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Isn’t “agree the terms” simply bad form? The following is taken from today’s online Guardian in a quote from Theresa May: . . . the prime minister said she believed it was “necessary to agree the terms of our future partnership alongside those of our withdrawal from the European Union”. Then as the article continues, the same usage appears in the Guardian’s own words: “The EU institutions and 27 remaining member states, however, have long said they were determined the divorce settlement, such as the rights of EU citizens in the UK and Britons on the continent and the size of Britain’s exit bill, must first be agreed before substantive talks on a future relationship could begin.”

Agree to the terms, yes; but agree the terms?

Be agreed upon, yes; but settlement be agreed before?

I have not run across this usage in US English, so is it something happening in British writing/speech?

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There is a structure used by native speakers that I often read on social media, referring to people who have passed away, on the day of their anniversary. e.g. “He would have been 60 today.” Shouldn’t it be “He would be 60 today”? Meaning, if he were alive, he would be 60 today.

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I need to give a range of percentages. Do I say “somewhere between 40 and 50%?” or “somewhere between 40% and 50%”? Does the percentage sign get assigned to the first value, even though it’s not verbally articulated?

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Consider the following sentence: “Last year, the rent was $500, but now it’s risen to $1,000. The rent is two times higher than it used to be.”

To me, this sentence is misleading, since “two times higher” would mean starting with a value of $500 and duplicating it, twice (in other words, $500 + $500 x 2 = $1,500). It seems the correct sentence should read:

“The rent is two times as high as used to be.”

Are both forms acceptable? Unfortunately, it seems that the more confusing form (”two times higher”) has become more common.

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Whilst I appreciate that it is increasingly less common to write or receive a letter these days - and that traditional usage has been Dear Sir/Madam->Yours truly/faithfully or Dear Mr Smith ->Yours sincerely - the few letters rarely follow these “rules”.

I have had (1) Dear Mr Smith without any closure from the UK Pensions Service, (2) Dear Mr Smith->Yours sincerely from the local power board, and (3) Hi Mr Smith->Until next time from my bank. Personally I have never used ‘Yours faithfully’ (which smacks of subservience) since the turn of the century, even when applying for a job. I do still use “Sincerely” in a few emails (particularly when making a complaint).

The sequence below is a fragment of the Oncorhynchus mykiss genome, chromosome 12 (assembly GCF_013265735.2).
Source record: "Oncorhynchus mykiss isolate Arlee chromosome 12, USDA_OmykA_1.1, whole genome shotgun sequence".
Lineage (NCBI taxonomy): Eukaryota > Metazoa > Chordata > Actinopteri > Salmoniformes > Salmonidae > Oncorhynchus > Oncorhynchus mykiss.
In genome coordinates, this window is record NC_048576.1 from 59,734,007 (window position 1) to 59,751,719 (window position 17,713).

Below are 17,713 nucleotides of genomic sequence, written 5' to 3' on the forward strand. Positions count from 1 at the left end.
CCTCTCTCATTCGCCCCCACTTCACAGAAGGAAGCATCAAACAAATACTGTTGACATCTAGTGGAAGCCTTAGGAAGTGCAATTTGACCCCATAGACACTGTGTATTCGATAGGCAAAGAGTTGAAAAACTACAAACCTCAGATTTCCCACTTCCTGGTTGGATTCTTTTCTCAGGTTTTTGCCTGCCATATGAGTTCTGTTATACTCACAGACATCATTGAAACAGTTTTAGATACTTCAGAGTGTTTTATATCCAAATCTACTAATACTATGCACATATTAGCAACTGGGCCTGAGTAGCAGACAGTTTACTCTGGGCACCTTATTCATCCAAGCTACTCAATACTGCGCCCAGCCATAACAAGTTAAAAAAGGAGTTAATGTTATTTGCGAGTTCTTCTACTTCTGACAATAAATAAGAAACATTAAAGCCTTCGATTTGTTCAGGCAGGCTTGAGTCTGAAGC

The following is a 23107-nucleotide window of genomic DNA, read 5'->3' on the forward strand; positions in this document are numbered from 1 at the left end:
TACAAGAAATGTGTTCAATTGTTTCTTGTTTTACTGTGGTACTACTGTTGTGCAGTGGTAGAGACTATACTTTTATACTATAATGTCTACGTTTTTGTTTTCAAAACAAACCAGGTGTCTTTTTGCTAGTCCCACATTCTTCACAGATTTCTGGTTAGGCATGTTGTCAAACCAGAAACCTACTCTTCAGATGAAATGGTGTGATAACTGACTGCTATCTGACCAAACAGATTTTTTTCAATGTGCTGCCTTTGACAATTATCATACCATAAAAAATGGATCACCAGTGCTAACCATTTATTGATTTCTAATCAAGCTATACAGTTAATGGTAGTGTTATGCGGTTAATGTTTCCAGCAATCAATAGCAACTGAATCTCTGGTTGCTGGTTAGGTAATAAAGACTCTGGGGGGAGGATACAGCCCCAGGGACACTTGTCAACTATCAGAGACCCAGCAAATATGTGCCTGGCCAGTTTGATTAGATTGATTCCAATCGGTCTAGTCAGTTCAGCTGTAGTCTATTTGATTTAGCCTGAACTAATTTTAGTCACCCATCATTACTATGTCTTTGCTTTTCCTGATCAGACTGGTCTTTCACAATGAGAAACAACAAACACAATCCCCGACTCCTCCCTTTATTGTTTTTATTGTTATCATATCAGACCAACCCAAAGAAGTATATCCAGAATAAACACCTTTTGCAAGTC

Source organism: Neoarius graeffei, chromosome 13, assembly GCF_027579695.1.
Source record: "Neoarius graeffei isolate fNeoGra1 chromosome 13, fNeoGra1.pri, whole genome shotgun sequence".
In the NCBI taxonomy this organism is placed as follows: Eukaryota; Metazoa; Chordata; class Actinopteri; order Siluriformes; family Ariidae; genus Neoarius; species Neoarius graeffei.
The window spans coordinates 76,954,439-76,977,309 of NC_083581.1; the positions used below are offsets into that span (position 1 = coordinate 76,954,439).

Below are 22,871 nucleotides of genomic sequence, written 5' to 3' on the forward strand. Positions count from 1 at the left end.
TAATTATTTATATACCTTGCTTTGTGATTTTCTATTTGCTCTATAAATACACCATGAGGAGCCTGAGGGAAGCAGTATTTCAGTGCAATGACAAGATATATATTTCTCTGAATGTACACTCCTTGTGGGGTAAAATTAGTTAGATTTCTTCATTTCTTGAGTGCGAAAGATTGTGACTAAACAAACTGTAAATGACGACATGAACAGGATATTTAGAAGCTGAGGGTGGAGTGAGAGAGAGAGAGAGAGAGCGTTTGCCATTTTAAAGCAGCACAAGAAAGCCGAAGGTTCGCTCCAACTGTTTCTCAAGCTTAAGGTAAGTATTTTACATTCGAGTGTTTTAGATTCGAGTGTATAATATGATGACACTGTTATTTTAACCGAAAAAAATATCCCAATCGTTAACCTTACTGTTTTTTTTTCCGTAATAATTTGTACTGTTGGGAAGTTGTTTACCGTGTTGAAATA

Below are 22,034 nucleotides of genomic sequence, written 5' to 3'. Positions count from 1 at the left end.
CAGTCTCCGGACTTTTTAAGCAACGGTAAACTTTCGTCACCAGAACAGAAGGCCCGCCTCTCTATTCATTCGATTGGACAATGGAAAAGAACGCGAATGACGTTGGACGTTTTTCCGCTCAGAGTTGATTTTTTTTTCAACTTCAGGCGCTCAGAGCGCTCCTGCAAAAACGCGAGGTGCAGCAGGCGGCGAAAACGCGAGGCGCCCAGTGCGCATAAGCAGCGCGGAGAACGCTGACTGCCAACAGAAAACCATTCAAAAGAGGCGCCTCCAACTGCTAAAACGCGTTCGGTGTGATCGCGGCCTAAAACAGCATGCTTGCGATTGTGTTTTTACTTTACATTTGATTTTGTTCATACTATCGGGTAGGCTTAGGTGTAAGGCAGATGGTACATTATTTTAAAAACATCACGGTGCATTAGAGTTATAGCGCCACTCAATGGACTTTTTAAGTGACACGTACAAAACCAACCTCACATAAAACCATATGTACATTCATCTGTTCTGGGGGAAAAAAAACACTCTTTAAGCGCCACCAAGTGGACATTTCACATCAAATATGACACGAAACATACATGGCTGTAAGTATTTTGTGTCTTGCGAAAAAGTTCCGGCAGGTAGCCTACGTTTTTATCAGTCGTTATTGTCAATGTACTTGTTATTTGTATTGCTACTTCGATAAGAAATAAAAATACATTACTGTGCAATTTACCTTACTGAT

For the life of me, I cannot see why bygone formalities are still required for examinations such as the International English Language Test. 

As to emails, it seems more difficult to be formal. Mostly I use “Hi + first name” and end with “Cheers”. 

My question is what are  other people in English-speaking countries experiencing? Is stuff like “Yours faithfully” “Yours truly” now passé? If so is there any reason to teach them?

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It grates every time I hear a local radio traffic reporter say “there is an accident just prior to the Erindale Rd turn-off.” 

I believe I’m right in thinking the word ‘prior’ is more correctly used in a time context, meaning earlier than or sooner than. 

Thoughts?

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I consider “data” as collective, like “sugar.” You can have a lot of sugar or a lot of data. Then “the sugar IS on the table,” or “the data IS correct.”

I do not like “the data ARE.” Never did. I worked as a technical writer and my philosophy was as I have stated. (Even though data can have one bit called datum, whereas sugar must have one grain.)

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Latest Comments

“I’ve got” vs. “I have”

@Jim - Sorry, dude - but where did you learn English?

"have (present tense) and got (past tense) do not belong next to each other
period"

That is sooooo incorrect.

Got is the 3rd form of get (get, got, got) in British English (aka world English)

'Have got' is actually the present perfect. It explains that I got something in the past and I still have it now.

End of - Mike drop!

One thing I like about the www is no matter what they subject, somebody's discussing it. Glad I found this page.
I don't necessarily mind when the word is used verbally- "Hey there, how are you doing?" or "Hey Bob, over here!!" but it sets my teeth on edge when it's used to address someone in emails, on forums, and in texts, and from my experiences it always comes from individuals who are not known to the recipient.

Capitalizing Directions

  • rm
  • November 18, 2017, 2:58pm